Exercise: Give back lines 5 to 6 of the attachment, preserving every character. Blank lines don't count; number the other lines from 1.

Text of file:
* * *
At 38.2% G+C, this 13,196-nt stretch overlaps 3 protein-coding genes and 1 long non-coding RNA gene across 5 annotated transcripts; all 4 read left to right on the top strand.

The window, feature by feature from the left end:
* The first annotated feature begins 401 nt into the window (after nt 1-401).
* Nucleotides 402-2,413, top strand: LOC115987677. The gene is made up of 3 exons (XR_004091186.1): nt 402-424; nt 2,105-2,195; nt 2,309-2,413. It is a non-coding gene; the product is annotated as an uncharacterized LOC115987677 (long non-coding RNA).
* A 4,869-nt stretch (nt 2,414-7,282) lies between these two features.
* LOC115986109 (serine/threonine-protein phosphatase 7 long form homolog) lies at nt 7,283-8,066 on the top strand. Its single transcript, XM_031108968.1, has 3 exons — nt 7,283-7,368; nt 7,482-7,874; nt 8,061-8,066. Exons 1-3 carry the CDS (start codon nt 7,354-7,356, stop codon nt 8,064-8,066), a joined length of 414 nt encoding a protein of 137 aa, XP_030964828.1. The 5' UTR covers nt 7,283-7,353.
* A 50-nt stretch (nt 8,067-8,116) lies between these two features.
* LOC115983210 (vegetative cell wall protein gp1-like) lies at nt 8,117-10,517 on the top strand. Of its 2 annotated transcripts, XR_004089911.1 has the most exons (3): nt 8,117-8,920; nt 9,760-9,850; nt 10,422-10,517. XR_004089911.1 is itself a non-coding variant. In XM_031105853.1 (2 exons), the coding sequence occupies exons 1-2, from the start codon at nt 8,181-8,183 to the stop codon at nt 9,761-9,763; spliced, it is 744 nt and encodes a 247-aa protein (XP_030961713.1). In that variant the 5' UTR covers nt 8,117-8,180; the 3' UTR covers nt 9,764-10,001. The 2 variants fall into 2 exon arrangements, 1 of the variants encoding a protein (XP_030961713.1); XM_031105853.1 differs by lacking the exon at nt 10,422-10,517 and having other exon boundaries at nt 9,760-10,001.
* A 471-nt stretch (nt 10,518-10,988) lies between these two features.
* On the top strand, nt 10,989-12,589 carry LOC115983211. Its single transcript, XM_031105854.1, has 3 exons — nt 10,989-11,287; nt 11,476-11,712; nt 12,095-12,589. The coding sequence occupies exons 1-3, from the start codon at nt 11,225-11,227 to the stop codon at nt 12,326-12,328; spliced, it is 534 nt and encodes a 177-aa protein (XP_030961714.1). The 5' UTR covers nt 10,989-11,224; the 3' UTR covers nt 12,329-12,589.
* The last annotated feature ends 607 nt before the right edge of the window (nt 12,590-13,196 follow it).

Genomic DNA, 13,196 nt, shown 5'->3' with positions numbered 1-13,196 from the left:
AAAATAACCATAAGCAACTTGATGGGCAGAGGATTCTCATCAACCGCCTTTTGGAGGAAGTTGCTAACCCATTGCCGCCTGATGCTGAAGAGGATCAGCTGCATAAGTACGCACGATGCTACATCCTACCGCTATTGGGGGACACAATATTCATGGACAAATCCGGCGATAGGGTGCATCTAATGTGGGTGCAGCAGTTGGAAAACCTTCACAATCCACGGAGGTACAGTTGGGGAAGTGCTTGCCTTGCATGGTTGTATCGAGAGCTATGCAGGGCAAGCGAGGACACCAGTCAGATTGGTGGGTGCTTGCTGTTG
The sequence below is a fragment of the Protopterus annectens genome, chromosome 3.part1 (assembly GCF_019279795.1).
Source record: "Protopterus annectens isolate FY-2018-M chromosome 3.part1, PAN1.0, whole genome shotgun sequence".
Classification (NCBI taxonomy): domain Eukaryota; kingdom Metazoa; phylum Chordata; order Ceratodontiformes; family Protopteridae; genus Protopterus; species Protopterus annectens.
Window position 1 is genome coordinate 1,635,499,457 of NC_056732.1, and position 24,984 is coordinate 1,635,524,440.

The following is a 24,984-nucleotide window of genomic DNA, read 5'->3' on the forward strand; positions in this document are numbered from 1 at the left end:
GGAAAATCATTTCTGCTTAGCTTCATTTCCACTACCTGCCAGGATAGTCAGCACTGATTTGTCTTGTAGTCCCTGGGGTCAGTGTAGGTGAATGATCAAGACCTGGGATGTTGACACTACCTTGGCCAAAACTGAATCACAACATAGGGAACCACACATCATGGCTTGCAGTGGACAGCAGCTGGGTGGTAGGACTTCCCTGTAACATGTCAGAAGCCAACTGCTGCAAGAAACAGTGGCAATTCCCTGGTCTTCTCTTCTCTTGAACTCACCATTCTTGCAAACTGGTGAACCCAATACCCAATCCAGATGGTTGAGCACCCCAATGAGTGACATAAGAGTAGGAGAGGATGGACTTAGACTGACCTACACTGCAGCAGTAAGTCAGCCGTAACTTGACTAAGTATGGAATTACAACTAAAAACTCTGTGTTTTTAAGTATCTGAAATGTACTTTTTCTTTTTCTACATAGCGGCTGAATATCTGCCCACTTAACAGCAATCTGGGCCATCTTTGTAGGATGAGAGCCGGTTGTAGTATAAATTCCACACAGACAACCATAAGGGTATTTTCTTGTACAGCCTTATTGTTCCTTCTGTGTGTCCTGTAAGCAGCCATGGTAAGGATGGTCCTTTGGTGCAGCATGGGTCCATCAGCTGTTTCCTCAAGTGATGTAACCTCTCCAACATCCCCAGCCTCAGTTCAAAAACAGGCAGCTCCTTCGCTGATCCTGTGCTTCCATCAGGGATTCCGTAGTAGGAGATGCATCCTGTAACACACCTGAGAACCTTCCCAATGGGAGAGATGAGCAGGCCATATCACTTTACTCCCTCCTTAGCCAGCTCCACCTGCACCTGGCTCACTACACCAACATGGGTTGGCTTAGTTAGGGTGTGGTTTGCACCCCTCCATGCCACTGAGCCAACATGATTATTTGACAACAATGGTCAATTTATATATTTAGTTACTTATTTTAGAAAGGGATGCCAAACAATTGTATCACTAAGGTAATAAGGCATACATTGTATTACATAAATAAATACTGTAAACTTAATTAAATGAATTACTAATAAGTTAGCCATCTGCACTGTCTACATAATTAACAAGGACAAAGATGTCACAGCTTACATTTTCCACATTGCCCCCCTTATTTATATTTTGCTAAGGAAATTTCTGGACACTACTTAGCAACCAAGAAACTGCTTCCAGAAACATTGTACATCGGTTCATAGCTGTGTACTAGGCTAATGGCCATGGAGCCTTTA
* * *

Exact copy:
* A 4,869-nt stretch (nt 2,414-7,282) lies between these two features.
* LOC115986109 (serine/threonine-protein phosphatase 7 long form homolog) lies at nt 7,283-8,066 on the top strand. Its single transcript, XM_031108968.1, has 3 exons — nt 7,283-7,368; nt 7,482-7,874; nt 8,061-8,066. Exons 1-3 carry the CDS (start codon nt 7,354-7,356, stop codon nt 8,064-8,066), a joined length of 414 nt encoding a protein of 137 aa, XP_030964828.1. The 5' UTR covers nt 7,283-7,353.